Depending on the type of system or product purchased, it is possible to qualify for a tax credit of up to $1,500 on your income tax return.
30% Tax Credit on Solar
Solar products, including Solar Attic Fans, qualify for a Federal Tax Credit of 30% with No Cap. Products such as A/C Systems and Insulation have a federally imposed cap of $1500 for the tax credit, but this cap does not apply to solar products. We offer solar attic fans that can help keep your attic ventilated and reduce your energy bills throughout the summer.
Windows can be one of your home’s most attractive features. Windows provide views, daylighting, ventilation, and solar heating in the winter. Unfortunately, they can also account for 10% to 25% of your heating bill. During the summer, your air conditioner must work harder to cool hot air from sunny windows. Install ENERGY STAR windows and use curtains and shade to give your air conditioner and energy bill a break. If you live in the Sun Belt, look into low-e windows, which can cut the cooling load by 10% to 15%.
Cold-Climate Window Tips
Install tight-fitting, insulating window shades on your windows that are feeling drafty after weatherizing.
Close your curtains and shades at night; open them during the day
Keep windows on the south side of your house clean to let in the winter sun.
Repair and weatherize your current storm windows, if necessary.
Warm-Climate Windows Tips
Install white window shades, drapes, or blinds to reflect heat away from the house.
Close curtains on south- and west-facing windows during the day.
Install awnings on south- and west-facing windows.
Apply sun-control or other reflective films on south-facing windows to reduce solar gain.
Heating and cooling your home uses more energy and drains more energy dollars than any other system in your home. Typically, 43% of your utility bill goes for heating and cooling. What’s more, heating and cooling systems in the United States together emit 150 million tons of carbon dioxide into the atmosphere each year, adding to global climate change. They also generate about 12% of the nation’s sulfur dioxide and 4% of the nitrogen oxides, the chief ingredients in acid rain.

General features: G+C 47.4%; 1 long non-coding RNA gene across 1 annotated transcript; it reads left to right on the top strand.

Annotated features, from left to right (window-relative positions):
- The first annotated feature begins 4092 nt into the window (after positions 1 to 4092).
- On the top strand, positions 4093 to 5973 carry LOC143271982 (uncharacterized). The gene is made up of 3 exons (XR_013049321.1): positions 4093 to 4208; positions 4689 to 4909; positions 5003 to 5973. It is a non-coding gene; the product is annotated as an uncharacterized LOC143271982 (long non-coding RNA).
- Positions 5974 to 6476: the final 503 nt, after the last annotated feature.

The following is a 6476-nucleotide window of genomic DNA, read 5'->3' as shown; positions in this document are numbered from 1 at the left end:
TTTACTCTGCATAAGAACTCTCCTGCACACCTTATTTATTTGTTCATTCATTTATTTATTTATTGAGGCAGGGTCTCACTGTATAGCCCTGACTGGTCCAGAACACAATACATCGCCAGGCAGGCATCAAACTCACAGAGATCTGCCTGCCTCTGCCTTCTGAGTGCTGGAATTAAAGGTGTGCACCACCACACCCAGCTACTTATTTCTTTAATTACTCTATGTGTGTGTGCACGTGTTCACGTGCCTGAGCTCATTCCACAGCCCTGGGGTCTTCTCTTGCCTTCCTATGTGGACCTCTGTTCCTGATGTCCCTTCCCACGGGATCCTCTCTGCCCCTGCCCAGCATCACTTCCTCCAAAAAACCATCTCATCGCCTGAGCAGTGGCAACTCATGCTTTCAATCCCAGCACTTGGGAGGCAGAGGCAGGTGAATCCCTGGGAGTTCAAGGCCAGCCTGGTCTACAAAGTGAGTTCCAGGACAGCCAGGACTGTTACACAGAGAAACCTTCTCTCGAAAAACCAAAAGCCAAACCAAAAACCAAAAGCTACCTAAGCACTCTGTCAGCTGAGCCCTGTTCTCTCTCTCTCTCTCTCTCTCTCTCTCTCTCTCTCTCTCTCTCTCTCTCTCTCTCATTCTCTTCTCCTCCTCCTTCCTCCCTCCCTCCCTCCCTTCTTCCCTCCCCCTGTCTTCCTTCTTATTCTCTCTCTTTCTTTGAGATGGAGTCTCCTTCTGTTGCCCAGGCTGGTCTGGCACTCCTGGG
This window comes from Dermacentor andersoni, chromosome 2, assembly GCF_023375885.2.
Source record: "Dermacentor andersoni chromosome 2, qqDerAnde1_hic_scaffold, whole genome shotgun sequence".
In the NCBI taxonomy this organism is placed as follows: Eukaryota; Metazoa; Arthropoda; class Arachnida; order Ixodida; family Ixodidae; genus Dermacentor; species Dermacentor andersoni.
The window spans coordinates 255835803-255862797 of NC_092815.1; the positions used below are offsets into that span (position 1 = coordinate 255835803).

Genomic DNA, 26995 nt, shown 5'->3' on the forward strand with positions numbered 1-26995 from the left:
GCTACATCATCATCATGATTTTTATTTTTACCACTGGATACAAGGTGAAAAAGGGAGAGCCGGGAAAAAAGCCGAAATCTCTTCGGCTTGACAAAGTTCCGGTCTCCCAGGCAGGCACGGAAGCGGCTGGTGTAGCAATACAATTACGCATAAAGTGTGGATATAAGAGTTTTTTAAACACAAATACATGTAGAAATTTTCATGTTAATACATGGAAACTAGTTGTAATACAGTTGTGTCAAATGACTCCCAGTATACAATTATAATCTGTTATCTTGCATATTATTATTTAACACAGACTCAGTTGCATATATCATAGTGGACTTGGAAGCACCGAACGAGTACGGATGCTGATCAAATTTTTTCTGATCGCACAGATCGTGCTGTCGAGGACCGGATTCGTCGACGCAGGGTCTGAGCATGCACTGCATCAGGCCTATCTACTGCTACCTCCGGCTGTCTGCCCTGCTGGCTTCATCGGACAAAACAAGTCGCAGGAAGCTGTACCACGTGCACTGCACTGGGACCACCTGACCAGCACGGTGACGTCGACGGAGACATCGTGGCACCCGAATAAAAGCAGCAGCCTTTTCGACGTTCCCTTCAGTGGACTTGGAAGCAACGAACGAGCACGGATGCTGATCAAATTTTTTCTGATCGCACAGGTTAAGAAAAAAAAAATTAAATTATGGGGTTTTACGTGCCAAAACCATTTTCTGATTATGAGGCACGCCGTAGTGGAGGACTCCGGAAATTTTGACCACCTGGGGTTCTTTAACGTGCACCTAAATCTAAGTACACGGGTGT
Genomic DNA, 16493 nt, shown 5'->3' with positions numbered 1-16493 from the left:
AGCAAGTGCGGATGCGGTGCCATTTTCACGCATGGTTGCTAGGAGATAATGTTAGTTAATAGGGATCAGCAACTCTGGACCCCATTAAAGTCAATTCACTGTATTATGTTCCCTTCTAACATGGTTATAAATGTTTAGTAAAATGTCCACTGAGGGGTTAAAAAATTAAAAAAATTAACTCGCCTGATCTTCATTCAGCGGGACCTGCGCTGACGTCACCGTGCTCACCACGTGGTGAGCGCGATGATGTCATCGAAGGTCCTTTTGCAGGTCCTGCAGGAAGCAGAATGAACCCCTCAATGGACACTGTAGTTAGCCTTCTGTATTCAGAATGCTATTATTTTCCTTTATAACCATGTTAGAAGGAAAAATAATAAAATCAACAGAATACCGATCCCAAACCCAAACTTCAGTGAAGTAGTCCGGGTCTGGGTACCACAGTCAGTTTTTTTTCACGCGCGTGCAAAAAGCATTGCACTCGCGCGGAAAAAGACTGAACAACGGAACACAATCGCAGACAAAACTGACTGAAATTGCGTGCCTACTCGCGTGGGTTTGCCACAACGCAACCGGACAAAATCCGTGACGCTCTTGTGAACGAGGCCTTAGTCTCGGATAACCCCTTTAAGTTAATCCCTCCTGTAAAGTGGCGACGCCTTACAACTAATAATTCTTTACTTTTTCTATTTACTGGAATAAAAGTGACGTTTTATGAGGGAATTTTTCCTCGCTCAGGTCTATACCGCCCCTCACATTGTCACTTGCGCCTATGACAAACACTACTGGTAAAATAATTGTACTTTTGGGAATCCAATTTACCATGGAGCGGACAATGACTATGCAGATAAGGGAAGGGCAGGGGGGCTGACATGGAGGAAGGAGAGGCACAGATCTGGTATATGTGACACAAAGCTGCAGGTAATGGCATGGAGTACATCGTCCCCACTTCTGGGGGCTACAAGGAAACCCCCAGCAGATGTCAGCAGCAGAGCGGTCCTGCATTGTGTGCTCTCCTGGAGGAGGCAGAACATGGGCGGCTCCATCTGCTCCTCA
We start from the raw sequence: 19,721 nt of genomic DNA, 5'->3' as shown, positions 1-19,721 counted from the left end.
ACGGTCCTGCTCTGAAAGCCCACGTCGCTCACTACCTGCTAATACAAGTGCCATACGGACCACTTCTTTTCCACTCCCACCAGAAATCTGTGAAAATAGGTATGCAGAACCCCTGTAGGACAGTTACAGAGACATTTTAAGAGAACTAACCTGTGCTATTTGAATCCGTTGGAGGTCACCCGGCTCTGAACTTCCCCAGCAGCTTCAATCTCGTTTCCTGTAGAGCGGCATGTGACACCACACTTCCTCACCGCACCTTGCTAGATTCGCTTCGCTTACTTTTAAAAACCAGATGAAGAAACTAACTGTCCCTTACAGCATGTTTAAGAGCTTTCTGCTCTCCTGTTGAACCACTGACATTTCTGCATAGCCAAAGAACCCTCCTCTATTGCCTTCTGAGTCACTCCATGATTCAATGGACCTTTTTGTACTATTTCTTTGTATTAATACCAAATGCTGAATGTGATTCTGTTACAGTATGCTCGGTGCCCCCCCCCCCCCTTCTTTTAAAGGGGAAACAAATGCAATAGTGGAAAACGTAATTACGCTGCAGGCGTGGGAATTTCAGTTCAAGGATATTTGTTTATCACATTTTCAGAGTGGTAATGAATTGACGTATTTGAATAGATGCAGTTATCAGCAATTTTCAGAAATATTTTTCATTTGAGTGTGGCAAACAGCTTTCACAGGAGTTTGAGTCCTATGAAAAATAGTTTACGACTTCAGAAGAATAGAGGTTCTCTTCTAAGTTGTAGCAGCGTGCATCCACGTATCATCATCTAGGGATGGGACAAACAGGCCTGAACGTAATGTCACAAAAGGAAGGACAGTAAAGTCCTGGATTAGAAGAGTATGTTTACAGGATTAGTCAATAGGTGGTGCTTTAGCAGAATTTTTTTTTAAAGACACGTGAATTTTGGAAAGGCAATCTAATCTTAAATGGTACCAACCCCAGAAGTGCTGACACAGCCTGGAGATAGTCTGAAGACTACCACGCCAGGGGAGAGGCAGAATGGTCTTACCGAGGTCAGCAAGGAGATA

No matter what kind of heating, ventilation, and air-conditioning system you have in your house, you can save money and increase your comfort by properly maintaining and upgrading your equipment. But remember, an energy-efficient furnace alone will not have as great an impact on your energy bills as using the whole-house approach. By combining proper equipment maintenance and upgrades with appropriate insulation, air sealing, and thermostat settings, you can cut your energy use for heating and cooling, and reduce environmental emissions, from 20% to 50%
Checking your home’s insulation is one of the fastest and most cost-effective ways to use a whole-house approach to reduce energy waste and make the most of your energy dollars. A good insulating system includes a combination of products and construction techniques that protect a home from outside hot or cold temperatures, protect it against air leaks, and control moisture. You can increase the comfort of your home while reducing your heating and cooling needs by investing in proper insulation and sealing air leaks.
Should I Insulate my Home?
- You have an older home and haven’t added insulation. Only 20% of homes built before 1980 are well insulated.
- You are uncomfortably cold in the winter or hot in the summerâ€”adding insulation creates a more uniform temperature and increases comfort.
- You build a new home, addition, or install new siding or roofing.
- You pay high energy bills.
- You are bothered by noise from outside insulation muffles sound.